When you look at the breathtaking visuals of the new live-action version of the 1994 epic The Lion King, a part of you will feel that this update that came with the support of the new technology is a great thing. But where the movie somehow doesn’t look emotional is when it focuses on its characters. The pure animation film had characters talking with moving lips moving, along with perfect expression. This new version by Jon Favreau has not really managed to surpass that hurdle in a convincing way. Having said that, The Lion King is a nostalgic emotion and even with flaws, you tend to root for the beautiful story.
Mufasa is the king of the jungle. And he is that king who makes sure that the system is balanced. His young son Simba had a different idea about the whole power equation. But Mufasa taught him how to be a perfect king. But one day the crooked plans of Simba’s uncle Scar to get the power entirely change the life of Simba. What happens post that in the life of Simba is what The Lion King showing us.
The specialty of The Lion King was that it wasn’t a mere animation movie with a template motivational backdrop. It talked about the right usage of power. It talked about compassion and even after many years, there were films that looked like an adaptation of The Lion King (Including our very own Baahubali). The fact that this movie wasn’t just about fun makes it a special one. When I saw the new version and when Mufasa says the classic “Everything the light touches is our kingdom…” the content still feels pertinent and I would say even more striking. This is a story that can be considered as a metaphor for what is happening to the human race and the situation in 2019 is much worse than in 1994.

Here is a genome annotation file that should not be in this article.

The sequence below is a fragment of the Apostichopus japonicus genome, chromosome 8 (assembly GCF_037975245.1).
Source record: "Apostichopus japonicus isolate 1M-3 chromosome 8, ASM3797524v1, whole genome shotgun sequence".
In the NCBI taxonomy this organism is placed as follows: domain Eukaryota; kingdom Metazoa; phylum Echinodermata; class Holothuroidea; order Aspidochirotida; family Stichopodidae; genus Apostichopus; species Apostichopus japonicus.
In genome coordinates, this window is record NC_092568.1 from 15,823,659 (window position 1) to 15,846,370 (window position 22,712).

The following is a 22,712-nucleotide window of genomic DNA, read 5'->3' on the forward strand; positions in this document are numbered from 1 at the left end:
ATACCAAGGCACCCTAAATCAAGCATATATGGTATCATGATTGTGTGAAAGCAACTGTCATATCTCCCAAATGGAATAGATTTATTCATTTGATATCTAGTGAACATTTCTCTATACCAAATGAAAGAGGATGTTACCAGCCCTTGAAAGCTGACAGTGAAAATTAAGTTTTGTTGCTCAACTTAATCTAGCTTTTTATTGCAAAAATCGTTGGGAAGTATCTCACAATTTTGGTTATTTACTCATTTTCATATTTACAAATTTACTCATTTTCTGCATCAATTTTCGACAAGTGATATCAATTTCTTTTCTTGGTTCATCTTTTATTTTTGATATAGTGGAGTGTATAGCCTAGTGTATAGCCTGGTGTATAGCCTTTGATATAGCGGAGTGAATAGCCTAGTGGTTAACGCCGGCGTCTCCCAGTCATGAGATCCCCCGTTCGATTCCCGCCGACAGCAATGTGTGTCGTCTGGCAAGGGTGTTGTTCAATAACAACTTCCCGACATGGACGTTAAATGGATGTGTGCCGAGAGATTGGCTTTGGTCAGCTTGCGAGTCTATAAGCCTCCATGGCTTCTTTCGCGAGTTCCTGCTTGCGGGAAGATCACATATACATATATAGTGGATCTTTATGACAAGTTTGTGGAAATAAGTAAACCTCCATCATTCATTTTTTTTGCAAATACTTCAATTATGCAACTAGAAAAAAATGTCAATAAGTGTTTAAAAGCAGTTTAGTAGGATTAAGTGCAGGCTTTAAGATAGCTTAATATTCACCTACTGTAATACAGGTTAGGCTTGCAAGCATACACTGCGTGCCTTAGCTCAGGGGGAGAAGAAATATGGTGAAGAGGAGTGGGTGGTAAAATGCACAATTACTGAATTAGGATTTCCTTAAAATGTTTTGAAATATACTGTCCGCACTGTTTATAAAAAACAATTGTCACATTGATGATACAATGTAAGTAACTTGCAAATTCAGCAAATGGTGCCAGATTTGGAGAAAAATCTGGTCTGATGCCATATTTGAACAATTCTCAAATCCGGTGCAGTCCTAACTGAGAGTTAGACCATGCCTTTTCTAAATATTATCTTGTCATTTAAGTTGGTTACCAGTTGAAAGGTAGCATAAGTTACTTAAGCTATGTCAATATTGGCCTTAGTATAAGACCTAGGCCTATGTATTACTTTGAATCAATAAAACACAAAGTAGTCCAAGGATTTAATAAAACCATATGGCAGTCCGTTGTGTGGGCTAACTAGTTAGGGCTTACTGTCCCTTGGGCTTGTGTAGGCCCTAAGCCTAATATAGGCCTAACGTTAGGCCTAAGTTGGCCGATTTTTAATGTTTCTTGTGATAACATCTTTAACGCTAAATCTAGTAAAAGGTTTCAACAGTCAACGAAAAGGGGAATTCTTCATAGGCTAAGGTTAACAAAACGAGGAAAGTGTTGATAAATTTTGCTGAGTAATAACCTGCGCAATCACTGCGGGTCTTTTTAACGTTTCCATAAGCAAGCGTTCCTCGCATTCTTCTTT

Coming to the making, this Jon Favreau version has an excess of 20 minutes compared to the one directed by Roger Allers and Rob Minkoff. And that’s majorly due to the way they have added some additional screenplay to show the viewers about what happened in Pride Lands when Simba ran away from his responsibilities. Unlike the 1994 version, there is a little more space and importance given to Sarabi and Nala. The sequence that shows us how Rafiki knows Simba is still alive has a new interpretation. And Pumbaa and Timon are very close to dragging pop culture reference in their dialogues. As I said in the beginning, when you look at visuals from a wider angle that shows the entire landscape, the feeling is grand. The real cub version of Simba is definitely cuter than the animated version. The Lion King is a movie that connects with you emotionally and when you can’t really show that shift in emotions on the face of your principal characters, it definitely reduces the impact. Background score can still give you Goosebumps.
James Earl Jones reprises his role as the voice for Mufasa. Donald Glover manages to give an immature, naïve texture in his portrayal of Simba. JD McCrary also deserves a shout out for voicing the younger Simba. Seth Rogen with his signature laugh makes Pumbaa memorable. Chiwetel Ejiofor was convincing as the crooked Scar. Billy Eichner in combination with Rogen was funny. Talk show host John Oliver has voiced the part of Zazu. I don’t feel like talking much about the voice acting and the reason is the fact that it feels more like a mere dubbing thing rather than voice acting due to the missing of expressions.
Whether to watch it or not might not have been a dilemma in anyone’s mind who has seen and experienced The Lion King. The problems of a live-action adaptation are there for sure in this movie and yet it’s a story that has the capacity to keep you interested. The lack of facial expression isn’t going to stop you from recommending this movie to anyone.
This is a story that can be considered as a metaphor for what is happening to the human race and the situation in 2019 is much worse than in 1994.
Green: Recommended Film
Orange: Okay, Watchable, Experimental Films
Red: Not Recommended